Tumor Suppressor Genes pp 87-100

Part of the Methods in Molecular Biology™ book series (MIMB, volume 223)

Electrophoretic Mobility Shift Analysis of the DNA Binding of Tumor Suppressor Gene Products

  • Edward C. Thornborrow
  • Matthew Maurer
  • James J. Manfredi

Abstract

Central to the tumor suppressor activity of certain proteins is the ability to interact physically with DNA. A well-studied example of this is the tumor suppressor p53 (1,2). The p53 protein has been implicated in several diverse growth-related pathways, including apoptosis and cell cycle arrest (3,4) and the p53 gene is mutated in the majority of human cancers (5,6). At its amino-terminus, the protein contains a potent transcriptional activation domain (7) which is linked to a central core domain that mediates sequence-specific DNA binding (8, 9, 10). Both of these domains have been shown to be important for p53-mediated growth suppression (11). The relevance of the DNA-binding domain to the tumor suppressor activity of p53 is further highlighted by the fact that the major sites of mutation found in human cancers are localized to this region (12). Several of these mutations have been shown to abolish the ability of p53 to function as a transcriptional activator (13, 14, 15). A DNA consensus sequence through which p53 binds and activates transcription has been identified. This sequence consists of two palindromic decamers of 5′-RRRCWWGYYY-3′ (where R is a purine, Y is a pyrimidine, and W is an adenine or thymine) separated by 0–13 bp (16, 17, 18). Through sequences similar to this consensus, p53 has been shown to activate the transcription of many genes, including bax, p21, mdm2, gadd45, IGF-BP3, and cyclin G (19, 20, 21, 22, 23, 24, 25, 26), which leads to the various physiologic outcomes that contribute to the ability of p53 to function as a tumor suppressor.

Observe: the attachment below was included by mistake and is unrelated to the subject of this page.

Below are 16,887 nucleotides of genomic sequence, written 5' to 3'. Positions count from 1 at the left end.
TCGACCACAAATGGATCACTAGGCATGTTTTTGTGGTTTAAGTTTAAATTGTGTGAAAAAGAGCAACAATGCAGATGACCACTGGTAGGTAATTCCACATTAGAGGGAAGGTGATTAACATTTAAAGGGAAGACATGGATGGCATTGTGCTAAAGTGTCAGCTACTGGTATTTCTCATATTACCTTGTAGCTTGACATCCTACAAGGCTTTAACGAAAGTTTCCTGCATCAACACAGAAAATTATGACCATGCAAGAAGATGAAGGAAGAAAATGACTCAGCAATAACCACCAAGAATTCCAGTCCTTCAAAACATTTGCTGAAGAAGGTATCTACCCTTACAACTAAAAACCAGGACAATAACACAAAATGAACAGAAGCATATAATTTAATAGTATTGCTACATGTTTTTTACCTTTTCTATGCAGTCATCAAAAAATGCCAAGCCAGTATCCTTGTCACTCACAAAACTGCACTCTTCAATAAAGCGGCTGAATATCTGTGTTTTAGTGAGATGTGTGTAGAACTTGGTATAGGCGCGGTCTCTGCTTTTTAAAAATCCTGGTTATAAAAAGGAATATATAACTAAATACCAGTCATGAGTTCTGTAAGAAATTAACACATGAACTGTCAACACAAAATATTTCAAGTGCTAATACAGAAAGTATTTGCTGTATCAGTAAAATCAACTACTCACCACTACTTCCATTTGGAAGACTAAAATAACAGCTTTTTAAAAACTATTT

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Copyright information

© Humana Press Inc. 2003

Authors and Affiliations

  • Edward C. Thornborrow
    • 1
  • Matthew Maurer
    • 1
  • James J. Manfredi
    • 1
  1. 1.Derald H. Ruttenberg Cancer CenterMount Sinai School of MedicineNew York

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